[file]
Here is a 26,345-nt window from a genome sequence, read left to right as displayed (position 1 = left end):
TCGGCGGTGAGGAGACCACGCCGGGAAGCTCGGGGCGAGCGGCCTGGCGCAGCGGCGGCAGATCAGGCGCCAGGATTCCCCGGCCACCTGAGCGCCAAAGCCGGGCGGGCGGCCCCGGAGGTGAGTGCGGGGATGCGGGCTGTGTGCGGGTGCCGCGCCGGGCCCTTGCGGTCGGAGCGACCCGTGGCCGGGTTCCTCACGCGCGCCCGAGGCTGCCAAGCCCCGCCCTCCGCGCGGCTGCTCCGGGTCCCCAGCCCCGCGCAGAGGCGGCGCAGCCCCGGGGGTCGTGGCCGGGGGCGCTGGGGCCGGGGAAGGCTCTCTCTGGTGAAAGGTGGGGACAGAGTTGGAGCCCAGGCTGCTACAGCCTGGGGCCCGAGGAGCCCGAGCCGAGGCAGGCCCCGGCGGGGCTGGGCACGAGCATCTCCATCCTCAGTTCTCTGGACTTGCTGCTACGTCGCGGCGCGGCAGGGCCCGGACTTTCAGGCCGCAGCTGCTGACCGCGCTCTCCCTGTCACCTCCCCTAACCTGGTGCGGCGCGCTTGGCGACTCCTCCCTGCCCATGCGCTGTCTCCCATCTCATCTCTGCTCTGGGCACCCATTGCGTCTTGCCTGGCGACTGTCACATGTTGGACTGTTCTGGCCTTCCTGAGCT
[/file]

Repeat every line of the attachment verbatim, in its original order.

Here is a 26,345-nt window from a genome sequence, read left to right as displayed (position 1 = left end):
TCGGCGGTGAGGAGACCACGCCGGGAAGCTCGGGGCGAGCGGCCTGGCGCAGCGGCGGCAGATCAGGCGCCAGGATTCCCCGGCCACCTGAGCGCCAAAGCCGGGCGGGCGGCCCCGGAGGTGAGTGCGGGGATGCGGGCTGTGTGCGGGTGCCGCGCCGGGCCCTTGCGGTCGGAGCGACCCGTGGCCGGGTTCCTCACGCGCGCCCGAGGCTGCCAAGCCCCGCCCTCCGCGCGGCTGCTCCGGGTCCCCAGCCCCGCGCAGAGGCGGCGCAGCCCCGGGGGTCGTGGCCGGGGGCGCTGGGGCCGGGGAAGGCTCTCTCTGGTGAAAGGTGGGGACAGAGTTGGAGCCCAGGCTGCTACAGCCTGGGGCCCGAGGAGCCCGAGCCGAGGCAGGCCCCGGCGGGGCTGGGCACGAGCATCTCCATCCTCAGTTCTCTGGACTTGCTGCTACGTCGCGGCGCGGCAGGGCCCGGACTTTCAGGCCGCAGCTGCTGACCGCGCTCTCCCTGTCACCTCCCCTAACCTGGTGCGGCGCGCTTGGCGACTCCTCCCTGCCCATGCGCTGTCTCCCATCTCATCTCTGCTCTGGGCACCCATTGCGTCTTGCCTGGCGACTGTCACATGTTGGACTGTTCTGGCCTTCCTGAGCT